Only a couple years ago, the Thunder opened training camp as the most hated franchise in sports.
NBATV dispatched a camera crew to Oklahoma City to document media day on Monday and the opening of practice on Tuesday, and ESPN.com deemed the Thunder the No. 1 threat to Los Angeles in the Western Conference, and Kevin Durant received messages from folks via Twitter saying they expect his team to win the NBA title this season.
The Thunder opens camp today as one of the darlings of the NBA. This bunch is being touted and celebrated, watched and cheered. It's quite a turnaround, and we're not just talking about the team's dramatic 27-game improvement last season.
This franchise was loathed when it came to Oklahoma City two years ago, residue from its exodus from Seattle.
Now, the lovefest is on.
As with many things related to the Thunder, it starts with Durant. Everyone, friend and foe alike, loves this guy. He plays the game with present-day flare but an old-school attitude.
That's how Durant has always been. People are just recognizing it now, whether in the playoffs this spring or at the World Championships this summer.
"He's showing it to the world," Thunder point guard Russell Westbrook said.
Durant wows people with what he does on the court, but it's his attitude off the court that has won over the masses. He announced his massive contract extension quietly on Twitter, using 140 characters on the social networking site instead of a one-hour prime-time special. He played for Team USA this summer when other NBA superstars declined. He bought a random fan a pair of shoes during a trip to the mall back home in Washington, D.C.
Add those sorts of things to Durant's skills, and there is no more lovable superstar in all of sports.
"Kevin's a very humble guy," Westbrook said.
Durant is easy to cheer.
So, too, is the Thunder's style. These guys are fun to watch. They pass. They defend. They get after it. They play a brand of basketball that's easy on the eyes.
It's not like the Spurs. I mean, San Antonio has gotten great results for many years with its methodical style, but unless you're a Spurs fan, you wouldn't clear your calendar to watch one of their games on TV. It's not extremely watchable.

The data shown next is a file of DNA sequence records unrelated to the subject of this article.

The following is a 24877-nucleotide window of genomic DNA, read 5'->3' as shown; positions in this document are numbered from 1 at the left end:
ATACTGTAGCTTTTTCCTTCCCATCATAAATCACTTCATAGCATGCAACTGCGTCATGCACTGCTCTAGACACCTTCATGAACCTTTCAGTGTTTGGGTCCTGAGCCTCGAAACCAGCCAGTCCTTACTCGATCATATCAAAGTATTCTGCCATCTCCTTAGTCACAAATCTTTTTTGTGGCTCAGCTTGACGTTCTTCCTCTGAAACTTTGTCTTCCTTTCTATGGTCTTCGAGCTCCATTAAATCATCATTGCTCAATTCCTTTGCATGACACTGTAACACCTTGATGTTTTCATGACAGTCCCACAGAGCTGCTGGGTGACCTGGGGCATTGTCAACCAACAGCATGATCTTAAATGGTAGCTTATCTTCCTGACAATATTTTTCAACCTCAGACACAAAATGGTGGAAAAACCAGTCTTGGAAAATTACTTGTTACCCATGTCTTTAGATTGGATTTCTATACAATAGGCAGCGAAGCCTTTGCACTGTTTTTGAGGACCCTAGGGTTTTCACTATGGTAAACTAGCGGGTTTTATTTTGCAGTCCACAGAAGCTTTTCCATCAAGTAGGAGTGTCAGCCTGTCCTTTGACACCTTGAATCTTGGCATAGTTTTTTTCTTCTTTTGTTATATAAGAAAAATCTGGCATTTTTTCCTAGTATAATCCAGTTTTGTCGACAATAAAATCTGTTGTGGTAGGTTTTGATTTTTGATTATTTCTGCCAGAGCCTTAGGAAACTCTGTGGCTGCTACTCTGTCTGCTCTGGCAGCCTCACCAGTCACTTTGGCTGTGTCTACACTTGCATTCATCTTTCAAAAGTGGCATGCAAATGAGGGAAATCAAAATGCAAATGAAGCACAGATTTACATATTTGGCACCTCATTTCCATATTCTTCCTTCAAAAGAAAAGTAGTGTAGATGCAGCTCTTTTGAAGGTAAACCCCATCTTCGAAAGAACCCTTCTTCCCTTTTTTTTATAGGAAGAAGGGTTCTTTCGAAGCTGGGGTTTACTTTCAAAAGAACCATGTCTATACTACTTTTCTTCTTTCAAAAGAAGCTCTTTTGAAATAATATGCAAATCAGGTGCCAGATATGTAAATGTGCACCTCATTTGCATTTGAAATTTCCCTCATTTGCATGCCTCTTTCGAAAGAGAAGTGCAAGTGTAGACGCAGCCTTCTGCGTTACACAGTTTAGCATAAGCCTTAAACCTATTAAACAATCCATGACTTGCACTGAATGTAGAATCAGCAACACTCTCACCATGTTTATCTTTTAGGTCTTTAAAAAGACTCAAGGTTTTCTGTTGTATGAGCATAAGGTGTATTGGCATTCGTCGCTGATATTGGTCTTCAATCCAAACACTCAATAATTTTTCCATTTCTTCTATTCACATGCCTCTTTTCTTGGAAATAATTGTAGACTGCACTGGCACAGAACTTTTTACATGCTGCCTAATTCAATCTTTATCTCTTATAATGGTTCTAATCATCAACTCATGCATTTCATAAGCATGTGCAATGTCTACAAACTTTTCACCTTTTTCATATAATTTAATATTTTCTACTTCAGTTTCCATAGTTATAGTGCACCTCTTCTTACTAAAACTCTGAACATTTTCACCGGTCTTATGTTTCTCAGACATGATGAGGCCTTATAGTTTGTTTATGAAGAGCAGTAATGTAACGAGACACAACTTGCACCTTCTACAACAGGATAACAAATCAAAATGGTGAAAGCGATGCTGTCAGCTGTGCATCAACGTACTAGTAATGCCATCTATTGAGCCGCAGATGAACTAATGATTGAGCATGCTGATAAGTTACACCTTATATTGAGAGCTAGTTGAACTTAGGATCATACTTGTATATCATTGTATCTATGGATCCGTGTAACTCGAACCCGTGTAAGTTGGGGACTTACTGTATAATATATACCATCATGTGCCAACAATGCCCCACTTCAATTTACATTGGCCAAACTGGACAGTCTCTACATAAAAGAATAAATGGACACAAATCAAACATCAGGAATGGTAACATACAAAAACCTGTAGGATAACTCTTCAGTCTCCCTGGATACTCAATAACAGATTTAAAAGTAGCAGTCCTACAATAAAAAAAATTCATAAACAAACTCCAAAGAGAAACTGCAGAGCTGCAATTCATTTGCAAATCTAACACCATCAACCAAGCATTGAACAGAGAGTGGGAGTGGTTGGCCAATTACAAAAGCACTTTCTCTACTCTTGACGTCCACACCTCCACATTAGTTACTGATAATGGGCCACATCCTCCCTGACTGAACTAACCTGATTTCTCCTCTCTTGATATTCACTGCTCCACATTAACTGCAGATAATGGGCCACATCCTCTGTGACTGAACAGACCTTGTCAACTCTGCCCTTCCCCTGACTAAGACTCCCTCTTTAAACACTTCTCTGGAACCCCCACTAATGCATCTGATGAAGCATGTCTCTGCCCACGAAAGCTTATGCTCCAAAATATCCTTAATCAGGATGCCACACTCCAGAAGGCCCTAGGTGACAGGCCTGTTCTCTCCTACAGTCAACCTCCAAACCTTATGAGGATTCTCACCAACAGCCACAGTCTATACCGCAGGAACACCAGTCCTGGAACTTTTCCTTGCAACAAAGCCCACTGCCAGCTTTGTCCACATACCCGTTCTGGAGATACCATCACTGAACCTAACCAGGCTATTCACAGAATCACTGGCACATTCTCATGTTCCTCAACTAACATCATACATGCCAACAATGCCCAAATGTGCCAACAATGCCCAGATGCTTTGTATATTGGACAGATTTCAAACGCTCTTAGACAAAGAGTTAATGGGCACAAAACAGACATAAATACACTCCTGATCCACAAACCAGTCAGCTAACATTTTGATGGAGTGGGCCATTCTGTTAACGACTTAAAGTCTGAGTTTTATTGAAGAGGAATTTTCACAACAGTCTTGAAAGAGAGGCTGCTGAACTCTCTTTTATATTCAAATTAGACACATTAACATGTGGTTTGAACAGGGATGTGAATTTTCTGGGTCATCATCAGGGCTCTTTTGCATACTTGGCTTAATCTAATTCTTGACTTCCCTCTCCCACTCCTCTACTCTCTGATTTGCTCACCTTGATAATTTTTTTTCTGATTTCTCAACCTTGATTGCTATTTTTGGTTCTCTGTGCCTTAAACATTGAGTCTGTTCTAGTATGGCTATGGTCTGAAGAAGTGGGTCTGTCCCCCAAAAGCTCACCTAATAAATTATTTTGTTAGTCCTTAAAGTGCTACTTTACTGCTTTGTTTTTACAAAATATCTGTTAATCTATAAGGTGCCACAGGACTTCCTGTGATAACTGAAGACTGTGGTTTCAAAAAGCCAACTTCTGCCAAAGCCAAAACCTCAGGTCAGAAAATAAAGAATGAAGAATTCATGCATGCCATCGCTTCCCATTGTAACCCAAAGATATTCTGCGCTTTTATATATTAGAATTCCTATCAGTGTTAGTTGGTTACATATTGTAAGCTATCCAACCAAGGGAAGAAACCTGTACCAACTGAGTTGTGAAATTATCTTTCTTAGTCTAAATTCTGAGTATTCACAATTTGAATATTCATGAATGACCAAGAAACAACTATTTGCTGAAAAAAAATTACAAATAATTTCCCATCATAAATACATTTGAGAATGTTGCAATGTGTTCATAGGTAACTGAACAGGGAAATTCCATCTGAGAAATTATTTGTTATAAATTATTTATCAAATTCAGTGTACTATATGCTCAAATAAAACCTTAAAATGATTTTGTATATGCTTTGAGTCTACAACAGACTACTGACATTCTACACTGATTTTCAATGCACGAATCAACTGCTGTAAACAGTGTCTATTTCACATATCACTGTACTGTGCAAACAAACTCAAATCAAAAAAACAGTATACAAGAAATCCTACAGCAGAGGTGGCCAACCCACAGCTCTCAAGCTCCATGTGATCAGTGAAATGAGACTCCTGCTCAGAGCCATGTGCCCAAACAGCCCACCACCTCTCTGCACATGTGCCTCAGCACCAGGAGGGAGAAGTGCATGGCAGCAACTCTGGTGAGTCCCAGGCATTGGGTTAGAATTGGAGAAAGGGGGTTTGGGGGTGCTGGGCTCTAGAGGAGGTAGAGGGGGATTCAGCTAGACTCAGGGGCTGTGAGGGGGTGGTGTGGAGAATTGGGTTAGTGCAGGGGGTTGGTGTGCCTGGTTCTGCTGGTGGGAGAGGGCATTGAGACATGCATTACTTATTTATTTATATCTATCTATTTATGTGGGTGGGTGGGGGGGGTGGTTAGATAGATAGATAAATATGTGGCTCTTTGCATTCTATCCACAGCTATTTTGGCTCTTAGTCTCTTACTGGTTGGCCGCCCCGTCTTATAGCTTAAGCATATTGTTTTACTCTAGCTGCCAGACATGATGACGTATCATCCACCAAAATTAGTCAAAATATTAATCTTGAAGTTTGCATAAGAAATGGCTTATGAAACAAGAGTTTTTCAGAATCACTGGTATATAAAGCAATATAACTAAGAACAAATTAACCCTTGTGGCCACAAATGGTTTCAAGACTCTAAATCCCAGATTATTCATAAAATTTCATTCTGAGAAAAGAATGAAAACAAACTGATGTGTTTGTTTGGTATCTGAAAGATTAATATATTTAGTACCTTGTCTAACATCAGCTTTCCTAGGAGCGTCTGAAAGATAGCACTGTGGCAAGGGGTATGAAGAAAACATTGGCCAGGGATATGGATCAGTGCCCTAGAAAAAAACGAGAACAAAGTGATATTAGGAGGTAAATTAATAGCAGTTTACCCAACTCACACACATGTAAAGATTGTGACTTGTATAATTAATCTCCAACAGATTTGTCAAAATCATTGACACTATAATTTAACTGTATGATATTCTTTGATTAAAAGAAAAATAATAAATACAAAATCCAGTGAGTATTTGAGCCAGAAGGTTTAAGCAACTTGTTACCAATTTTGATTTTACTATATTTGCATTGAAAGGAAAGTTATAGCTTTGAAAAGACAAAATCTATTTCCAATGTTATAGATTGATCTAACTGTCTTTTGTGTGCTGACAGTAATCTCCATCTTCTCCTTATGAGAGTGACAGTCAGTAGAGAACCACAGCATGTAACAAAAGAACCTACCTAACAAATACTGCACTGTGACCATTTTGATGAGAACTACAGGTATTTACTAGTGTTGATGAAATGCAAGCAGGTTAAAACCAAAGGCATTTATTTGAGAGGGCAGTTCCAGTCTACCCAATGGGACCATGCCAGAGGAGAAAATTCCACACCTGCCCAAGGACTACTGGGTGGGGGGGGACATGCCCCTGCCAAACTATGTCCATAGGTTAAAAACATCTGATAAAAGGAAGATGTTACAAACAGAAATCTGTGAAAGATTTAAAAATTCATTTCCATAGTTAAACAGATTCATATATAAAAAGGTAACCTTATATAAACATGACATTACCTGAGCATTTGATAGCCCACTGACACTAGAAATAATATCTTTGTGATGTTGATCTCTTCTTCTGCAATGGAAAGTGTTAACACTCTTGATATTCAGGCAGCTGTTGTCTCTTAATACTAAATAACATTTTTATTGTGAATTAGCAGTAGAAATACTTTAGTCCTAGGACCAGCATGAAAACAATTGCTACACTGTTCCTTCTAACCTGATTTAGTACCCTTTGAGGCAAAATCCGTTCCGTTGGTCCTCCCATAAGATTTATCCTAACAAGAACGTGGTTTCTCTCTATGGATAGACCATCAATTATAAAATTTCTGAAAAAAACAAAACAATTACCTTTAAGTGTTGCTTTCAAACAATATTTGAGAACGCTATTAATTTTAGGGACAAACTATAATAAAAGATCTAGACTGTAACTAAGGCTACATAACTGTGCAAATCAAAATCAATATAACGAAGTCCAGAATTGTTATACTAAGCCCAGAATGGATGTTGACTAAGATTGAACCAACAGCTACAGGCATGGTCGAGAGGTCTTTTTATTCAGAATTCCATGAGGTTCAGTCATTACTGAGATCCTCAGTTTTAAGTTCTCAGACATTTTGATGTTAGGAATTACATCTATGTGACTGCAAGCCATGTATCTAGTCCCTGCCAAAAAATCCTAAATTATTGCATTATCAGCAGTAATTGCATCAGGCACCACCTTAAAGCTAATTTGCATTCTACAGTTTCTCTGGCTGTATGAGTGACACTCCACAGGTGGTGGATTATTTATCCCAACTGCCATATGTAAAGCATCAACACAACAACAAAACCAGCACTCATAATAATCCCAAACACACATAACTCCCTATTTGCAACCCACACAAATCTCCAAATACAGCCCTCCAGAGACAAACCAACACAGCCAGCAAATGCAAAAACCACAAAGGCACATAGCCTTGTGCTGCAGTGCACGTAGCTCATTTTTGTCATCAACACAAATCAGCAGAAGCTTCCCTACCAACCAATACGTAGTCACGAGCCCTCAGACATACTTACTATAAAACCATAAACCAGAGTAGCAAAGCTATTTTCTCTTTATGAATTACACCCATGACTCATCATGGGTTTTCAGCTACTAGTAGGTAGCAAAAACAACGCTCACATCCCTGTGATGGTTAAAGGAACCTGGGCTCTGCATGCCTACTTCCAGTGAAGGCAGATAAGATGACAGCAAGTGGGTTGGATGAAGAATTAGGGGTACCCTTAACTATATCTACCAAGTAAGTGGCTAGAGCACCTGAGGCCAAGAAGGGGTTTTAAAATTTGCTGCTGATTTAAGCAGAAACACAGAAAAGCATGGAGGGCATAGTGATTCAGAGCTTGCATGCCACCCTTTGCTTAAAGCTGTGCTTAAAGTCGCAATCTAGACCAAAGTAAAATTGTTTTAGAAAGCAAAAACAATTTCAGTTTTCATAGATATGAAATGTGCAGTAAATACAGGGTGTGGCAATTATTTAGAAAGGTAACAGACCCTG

The Thunder, though, is an exciting team.
What's more, people can tell that these guys like each other. It's not some sort of on-court act or in-game ruse. There are some real, genuine friendships here.
"I'd love to see them in a Chemistry Contest," ESPN.com columnist Bill Simmons wrote last season.
Simmons, if you aren't aware, loves the Thunder. He hearts Durant and Serge Ibaka and Russell Westbrook and Jeff Green and ... well, he's as big a Thunder fan as anyone living outside the 405 area code.
This is the same guy, by the way, who penned a nearly 15,000-word column about the torture and torment that this very franchise created when it left Seattle. He said it was stolen. He said the move was reprehensible. He even took to calling the team the Zombies, in homage to Seattle.
Still, he can't help loving the Thunder.
Ditto for the rest of the basketball world.
What happens on the court is the main reason for that, but there are a couple off-court reasons, too.
First off, Clay Bennett is largely a silent owner. He grants few interviews and garners little attention. He just sits courtside in his navy blazers.
What if he were like Mark Cuban?
If Bennett was jumping around and yelling at refs and acting the fool, it would be much more difficult for outsiders to like the Thunder. Instead, the man who became the bad guy in Seattle has faded into the background and allowed the team to become the story.
The decision to leave the Sonics' brand behind in Seattle was important, too. Much of the animosity directed at other relocated franchises — the Colts, for example — stems from the fact that everything was taken. The nickname. The logo. The history. Losing a team is hard enough, but losing an identity pours salt in the wound.
If the Thunder were still the Sonics, the scab would be picked every time they were mentioned. Instead, the wounds have had a chance to heal and the Thunder has had an opportunity to build its own identity.
It's an identity that people have come to love. Media pundits and basketball fans alike have taken to this team because of their star, their style and their substance.
The franchise that folks loved to hate is now feeling the love.